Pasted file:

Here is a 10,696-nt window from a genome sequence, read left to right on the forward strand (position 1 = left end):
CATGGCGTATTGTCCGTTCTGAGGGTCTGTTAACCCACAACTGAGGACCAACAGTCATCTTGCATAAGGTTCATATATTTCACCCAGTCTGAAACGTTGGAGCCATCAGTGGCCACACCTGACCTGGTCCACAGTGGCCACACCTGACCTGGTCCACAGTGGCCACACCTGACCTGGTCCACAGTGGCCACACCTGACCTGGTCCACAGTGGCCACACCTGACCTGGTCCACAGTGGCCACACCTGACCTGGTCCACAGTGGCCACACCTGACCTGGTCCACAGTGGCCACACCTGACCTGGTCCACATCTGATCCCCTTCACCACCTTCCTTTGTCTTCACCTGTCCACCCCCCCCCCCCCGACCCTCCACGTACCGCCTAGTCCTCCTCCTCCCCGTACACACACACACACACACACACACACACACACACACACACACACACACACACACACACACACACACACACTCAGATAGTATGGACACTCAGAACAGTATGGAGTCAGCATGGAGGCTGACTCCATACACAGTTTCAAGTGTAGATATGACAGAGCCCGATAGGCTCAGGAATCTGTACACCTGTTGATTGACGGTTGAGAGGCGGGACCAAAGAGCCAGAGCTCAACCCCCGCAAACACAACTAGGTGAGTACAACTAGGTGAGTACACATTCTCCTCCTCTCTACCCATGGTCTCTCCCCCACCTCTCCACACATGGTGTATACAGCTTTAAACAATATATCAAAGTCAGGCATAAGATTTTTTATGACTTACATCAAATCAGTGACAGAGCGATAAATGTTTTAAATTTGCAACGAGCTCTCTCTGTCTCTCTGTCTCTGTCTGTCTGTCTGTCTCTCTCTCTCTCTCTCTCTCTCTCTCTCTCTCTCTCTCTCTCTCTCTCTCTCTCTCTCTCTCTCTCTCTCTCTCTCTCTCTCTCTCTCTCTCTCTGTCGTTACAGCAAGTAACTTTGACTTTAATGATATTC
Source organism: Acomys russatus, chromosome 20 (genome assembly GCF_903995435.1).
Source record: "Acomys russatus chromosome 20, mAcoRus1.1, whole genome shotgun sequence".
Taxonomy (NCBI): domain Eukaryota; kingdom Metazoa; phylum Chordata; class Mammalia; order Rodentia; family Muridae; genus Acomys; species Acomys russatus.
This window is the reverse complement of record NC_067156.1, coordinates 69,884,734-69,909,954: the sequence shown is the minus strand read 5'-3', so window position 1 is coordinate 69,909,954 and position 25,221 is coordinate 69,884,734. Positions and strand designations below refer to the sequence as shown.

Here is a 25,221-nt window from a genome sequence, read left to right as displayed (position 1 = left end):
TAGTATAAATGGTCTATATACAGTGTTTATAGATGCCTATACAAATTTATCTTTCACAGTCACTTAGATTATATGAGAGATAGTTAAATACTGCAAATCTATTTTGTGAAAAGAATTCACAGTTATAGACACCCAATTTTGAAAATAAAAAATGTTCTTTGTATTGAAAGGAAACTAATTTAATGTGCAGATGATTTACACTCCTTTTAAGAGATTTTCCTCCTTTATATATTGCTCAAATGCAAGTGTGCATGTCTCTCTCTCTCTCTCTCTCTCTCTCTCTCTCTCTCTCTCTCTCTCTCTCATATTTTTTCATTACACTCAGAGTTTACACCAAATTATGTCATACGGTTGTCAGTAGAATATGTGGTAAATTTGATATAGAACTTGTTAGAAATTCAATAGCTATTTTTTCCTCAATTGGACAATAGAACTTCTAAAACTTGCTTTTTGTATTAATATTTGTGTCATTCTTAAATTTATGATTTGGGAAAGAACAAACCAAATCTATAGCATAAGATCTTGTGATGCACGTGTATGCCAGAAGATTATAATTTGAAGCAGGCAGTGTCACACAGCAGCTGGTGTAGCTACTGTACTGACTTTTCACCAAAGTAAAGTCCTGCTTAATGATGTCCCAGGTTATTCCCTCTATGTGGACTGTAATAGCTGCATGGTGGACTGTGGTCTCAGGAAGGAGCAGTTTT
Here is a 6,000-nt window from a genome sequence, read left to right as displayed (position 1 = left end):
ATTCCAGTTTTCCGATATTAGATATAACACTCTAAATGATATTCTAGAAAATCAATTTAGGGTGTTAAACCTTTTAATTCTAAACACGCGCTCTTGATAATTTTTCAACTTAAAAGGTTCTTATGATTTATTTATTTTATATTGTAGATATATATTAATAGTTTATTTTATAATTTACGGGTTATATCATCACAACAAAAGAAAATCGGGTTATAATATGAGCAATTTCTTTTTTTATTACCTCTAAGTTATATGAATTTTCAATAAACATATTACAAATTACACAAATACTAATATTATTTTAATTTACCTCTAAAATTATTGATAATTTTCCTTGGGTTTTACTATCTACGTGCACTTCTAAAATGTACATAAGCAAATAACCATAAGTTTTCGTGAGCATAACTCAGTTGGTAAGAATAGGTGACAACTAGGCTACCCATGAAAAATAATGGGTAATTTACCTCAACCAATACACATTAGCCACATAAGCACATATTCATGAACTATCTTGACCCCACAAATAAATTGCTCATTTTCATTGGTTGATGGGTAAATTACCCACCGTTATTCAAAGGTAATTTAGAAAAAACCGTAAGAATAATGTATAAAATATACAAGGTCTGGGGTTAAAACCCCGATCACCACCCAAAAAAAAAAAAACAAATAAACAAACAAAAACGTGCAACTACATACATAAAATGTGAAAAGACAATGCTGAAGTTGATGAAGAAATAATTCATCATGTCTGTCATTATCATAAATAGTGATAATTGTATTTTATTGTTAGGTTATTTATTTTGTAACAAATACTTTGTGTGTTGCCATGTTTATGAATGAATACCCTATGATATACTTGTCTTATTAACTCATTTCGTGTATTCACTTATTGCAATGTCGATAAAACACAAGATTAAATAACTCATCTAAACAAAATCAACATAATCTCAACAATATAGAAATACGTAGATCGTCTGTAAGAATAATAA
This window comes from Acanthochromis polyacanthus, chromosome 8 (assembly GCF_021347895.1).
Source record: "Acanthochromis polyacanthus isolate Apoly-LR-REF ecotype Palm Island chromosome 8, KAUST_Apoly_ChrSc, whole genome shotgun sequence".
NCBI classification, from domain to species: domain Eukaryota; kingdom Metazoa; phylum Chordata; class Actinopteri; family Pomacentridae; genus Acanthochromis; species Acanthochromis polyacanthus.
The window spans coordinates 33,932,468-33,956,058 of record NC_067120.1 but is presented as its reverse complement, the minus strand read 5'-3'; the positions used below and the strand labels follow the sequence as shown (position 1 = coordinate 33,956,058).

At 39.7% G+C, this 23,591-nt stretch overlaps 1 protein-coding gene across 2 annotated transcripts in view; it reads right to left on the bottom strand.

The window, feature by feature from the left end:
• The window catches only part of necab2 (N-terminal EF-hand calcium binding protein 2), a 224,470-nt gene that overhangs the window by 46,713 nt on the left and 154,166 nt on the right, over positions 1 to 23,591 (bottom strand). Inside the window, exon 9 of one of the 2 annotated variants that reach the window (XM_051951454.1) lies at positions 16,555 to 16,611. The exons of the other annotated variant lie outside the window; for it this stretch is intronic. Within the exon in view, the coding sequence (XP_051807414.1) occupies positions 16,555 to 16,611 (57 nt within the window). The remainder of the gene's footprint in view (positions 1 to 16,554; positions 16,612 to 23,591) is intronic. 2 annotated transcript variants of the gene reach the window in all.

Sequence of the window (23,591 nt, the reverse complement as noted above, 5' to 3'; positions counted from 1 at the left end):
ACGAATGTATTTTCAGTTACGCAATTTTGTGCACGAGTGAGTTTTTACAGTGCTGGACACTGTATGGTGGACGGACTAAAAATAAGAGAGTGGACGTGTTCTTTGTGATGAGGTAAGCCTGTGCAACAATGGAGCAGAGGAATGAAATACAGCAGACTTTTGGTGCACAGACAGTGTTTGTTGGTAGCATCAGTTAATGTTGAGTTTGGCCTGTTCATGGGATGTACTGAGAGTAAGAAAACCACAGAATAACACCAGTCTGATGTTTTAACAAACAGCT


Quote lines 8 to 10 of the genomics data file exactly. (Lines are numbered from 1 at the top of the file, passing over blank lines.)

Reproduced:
TAGTATAAATGGTCTATATACAGTGTTTATAGATGCCTATACAAATTTATCTTTCACAGTCACTTAGATTATATGAGAGATAGTTAAATACTGCAAATCTATTTTGTGAAAAGAATTCACAGTTATAGACACCCAATTTTGAAAATAAAAAATGTTCTTTGTATTGAAAGGAAACTAATTTAATGTGCAGATGATTTACACTCCTTTTAAGAGATTTTCCTCCTTTATATATTGCTCAAATGCAAGTGTGCATGTCTCTCTCTCTCTCTCTCTCTCTCTCTCTCTCTCTCTCTCTCTCTCTCTCATATTTTTTCATTACACTCAGAGTTTACACCAAATTATGTCATACGGTTGTCAGTAGAATATGTGGTAAATTTGATATAGAACTTGTTAGAAATTCAATAGCTATTTTTTCCTCAATTGGACAATAGAACTTCTAAAACTTGCTTTTTGTATTAATATTTGTGTCATTCTTAAATTTATGATTTGGGAAAGAACAAACCAAATCTATAGCATAAGATCTTGTGATGCACGTGTATGCCAGAAGATTATAATTTGAAGCAGGCAGTGTCACACAGCAGCTGGTGTAGCTACTGTACTGACTTTTCACCAAAGTAAAGTCCTGCTTAATGATGTCCCAGGTTATTCCCTCTATGTGGACTGTAATAGCTGCATGGTGGACTGTGGTCTCAGGAAGGAGCAGTTTT
Here is a 6,000-nt window from a genome sequence, read left to right as displayed (position 1 = left end):
ATTCCAGTTTTCCGATATTAGATATAACACTCTAAATGATATTCTAGAAAATCAATTTAGGGTGTTAAACCTTTTAATTCTAAACACGCGCTCTTGATAATTTTTCAACTTAAAAGGTTCTTATGATTTATTTATTTTATATTGTAGATATATATTAATAGTTTATTTTATAATTTACGGGTTATATCATCACAACAAAAGAAAATCGGGTTATAATATGAGCAATTTCTTTTTTTATTACCTCTAAGTTATATGAATTTTCAATAAACATATTACAAATTACACAAATACTAATATTATTTTAATTTACCTCTAAAATTATTGATAATTTTCCTTGGGTTTTACTATCTACGTGCACTTCTAAAATGTACATAAGCAAATAACCATAAGTTTTCGTGAGCATAACTCAGTTGGTAAGAATAGGTGACAACTAGGCTACCCATGAAAAATAATGGGTAATTTACCTCAACCAATACACATTAGCCACATAAGCACATATTCATGAACTATCTTGACCCCACAAATAAATTGCTCATTTTCATTGGTTGATGGGTAAATTACCCACCGTTATTCAAAGGTAATTTAGAAAAAACCGTAAGAATAATGTATAAAATATACAAGGTCTGGGGTTAAAACCCCGATCACCACCCAAAAAAAAAAAAACAAATAAACAAACAAAAACGTGCAACTACATACATAAAATGTGAAAAGACAATGCTGAAGTTGATGAAGAAATAATTCATCATGTCTGTCATTATCATAAATAGTGATAATTGTATTTTATTGTTAGGTTATTTATTTTGTAACAAATACTTTGTGTGTTGCCATGTTTATGAATGAATACCCTATGATATACTTGTCTTATTAACTCATTTCGTGTATTCACTTATTGCAATGTCGATAAAACACAAGATTAAATAACTCATCTAAACAAAATCAACATAATCTCAACAATATAGAAATACGTAGATCGTCTGTAAGAATAATAA